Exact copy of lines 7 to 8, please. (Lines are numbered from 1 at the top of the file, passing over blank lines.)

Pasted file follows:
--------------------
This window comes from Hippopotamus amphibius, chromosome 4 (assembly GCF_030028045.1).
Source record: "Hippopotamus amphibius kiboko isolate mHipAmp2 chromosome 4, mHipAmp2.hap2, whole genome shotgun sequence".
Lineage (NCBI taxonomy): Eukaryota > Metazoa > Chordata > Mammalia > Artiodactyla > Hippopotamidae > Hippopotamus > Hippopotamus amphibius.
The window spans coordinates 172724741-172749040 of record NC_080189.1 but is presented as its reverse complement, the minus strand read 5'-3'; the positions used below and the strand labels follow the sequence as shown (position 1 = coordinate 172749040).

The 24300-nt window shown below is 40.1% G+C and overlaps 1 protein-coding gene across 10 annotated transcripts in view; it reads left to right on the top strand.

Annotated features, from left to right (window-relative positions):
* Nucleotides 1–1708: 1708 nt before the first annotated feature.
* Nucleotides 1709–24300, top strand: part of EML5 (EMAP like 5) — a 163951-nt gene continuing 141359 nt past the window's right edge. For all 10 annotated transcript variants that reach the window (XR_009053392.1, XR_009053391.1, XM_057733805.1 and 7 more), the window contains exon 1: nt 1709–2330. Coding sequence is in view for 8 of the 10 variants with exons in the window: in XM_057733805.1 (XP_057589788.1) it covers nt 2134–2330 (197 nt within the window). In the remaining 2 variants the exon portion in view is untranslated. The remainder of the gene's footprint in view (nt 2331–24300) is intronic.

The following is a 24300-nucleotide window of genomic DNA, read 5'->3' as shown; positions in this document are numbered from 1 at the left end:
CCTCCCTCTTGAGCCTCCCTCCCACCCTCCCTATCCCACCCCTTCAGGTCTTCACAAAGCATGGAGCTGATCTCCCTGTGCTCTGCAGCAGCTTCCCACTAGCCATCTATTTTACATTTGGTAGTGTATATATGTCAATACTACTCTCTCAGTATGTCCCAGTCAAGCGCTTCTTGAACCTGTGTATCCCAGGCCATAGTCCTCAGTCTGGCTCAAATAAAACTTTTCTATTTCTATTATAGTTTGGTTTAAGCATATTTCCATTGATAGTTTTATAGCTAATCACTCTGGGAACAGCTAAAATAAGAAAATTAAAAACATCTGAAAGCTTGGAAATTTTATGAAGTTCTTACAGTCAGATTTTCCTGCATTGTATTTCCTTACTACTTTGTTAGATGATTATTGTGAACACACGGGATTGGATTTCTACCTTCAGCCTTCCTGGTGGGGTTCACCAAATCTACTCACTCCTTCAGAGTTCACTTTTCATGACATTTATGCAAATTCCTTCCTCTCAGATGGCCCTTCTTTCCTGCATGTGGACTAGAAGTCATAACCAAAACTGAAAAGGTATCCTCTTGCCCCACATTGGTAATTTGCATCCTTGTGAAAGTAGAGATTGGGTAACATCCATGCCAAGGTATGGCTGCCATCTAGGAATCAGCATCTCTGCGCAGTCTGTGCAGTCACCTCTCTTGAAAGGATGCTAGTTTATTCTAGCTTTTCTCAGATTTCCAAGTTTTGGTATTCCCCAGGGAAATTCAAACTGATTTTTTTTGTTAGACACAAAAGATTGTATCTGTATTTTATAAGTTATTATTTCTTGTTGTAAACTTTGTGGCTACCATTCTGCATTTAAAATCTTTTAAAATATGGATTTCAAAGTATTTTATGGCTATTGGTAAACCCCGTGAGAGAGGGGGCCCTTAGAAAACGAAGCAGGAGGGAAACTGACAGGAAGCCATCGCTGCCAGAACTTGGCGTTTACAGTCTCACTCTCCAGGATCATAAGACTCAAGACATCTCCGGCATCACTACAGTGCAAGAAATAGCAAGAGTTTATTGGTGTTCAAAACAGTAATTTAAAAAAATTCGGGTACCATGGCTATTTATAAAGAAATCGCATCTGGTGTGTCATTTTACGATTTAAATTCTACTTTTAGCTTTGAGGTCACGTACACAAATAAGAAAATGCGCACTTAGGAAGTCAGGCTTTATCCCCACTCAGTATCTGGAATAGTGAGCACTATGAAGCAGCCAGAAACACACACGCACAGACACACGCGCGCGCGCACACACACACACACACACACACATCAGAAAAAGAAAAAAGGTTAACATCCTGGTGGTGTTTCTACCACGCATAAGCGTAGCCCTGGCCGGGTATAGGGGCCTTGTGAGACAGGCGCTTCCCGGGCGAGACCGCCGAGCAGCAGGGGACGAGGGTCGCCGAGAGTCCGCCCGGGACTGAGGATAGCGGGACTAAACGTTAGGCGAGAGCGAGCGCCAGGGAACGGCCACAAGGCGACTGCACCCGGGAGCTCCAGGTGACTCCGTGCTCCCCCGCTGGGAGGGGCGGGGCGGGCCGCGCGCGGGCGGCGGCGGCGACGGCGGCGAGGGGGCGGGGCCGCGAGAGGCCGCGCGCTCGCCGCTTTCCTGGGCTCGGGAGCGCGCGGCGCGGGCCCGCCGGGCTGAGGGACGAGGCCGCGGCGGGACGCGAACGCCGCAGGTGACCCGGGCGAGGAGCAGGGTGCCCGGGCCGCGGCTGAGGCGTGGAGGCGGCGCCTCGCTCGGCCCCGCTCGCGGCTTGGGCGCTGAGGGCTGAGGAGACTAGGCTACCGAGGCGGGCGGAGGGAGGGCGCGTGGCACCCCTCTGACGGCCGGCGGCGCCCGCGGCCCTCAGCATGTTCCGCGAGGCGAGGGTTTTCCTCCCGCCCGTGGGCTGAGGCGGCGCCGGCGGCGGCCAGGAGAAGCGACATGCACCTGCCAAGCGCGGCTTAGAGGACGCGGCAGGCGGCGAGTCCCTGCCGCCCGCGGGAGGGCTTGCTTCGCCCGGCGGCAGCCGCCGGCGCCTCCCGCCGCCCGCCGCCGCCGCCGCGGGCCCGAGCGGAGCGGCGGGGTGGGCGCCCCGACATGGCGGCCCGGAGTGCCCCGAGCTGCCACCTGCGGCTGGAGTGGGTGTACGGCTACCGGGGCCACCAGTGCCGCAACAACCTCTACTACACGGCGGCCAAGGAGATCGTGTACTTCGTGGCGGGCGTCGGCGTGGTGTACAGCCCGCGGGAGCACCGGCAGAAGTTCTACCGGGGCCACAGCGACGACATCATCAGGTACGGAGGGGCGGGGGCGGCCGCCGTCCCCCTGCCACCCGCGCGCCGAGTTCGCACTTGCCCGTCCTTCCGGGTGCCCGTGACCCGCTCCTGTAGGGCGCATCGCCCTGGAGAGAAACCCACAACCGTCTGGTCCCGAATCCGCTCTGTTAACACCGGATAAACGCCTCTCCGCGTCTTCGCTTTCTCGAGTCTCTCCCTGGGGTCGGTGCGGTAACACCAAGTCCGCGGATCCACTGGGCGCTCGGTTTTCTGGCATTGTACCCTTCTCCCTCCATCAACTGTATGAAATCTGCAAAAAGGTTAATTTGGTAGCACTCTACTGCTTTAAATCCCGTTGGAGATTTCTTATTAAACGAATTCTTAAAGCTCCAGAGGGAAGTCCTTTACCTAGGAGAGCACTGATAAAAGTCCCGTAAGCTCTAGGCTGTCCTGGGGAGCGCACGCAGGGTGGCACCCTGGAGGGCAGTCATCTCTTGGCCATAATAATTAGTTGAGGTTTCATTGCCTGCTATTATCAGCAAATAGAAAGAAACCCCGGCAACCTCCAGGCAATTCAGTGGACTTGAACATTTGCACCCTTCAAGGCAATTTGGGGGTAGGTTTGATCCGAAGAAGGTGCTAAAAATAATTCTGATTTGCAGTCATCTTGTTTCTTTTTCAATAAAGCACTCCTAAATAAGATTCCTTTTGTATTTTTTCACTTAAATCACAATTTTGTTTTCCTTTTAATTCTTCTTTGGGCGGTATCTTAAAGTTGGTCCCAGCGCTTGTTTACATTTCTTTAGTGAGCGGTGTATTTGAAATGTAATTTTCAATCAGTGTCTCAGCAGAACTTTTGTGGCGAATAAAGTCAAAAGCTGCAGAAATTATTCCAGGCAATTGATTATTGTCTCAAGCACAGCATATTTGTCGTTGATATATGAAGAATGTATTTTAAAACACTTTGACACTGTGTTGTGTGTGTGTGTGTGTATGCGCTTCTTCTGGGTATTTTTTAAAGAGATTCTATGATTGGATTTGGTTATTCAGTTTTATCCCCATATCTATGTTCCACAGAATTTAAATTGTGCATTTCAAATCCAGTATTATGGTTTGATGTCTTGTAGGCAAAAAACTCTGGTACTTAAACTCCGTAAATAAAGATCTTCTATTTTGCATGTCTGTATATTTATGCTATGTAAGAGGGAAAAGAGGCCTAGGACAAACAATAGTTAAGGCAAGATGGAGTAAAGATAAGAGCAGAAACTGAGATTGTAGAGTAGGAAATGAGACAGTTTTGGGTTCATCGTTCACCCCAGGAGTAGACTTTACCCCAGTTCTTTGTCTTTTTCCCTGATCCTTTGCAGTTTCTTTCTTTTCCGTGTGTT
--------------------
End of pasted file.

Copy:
* Nucleotides 1–1708: 1708 nt before the first annotated feature.
* Nucleotides 1709–24300, top strand: part of EML5 (EMAP like 5) — a 163951-nt gene continuing 141359 nt past the window's right edge. For all 10 annotated transcript variants that reach the window (XR_009053392.1, XR_009053391.1, XM_057733805.1 and 7 more), the window contains exon 1: nt 1709–2330. Coding sequence is in view for 8 of the 10 variants with exons in the window: in XM_057733805.1 (XP_057589788.1) it covers nt 2134–2330 (197 nt within the window). In the remaining 2 variants the exon portion in view is untranslated. The remainder of the gene's footprint in view (nt 2331–24300) is intronic.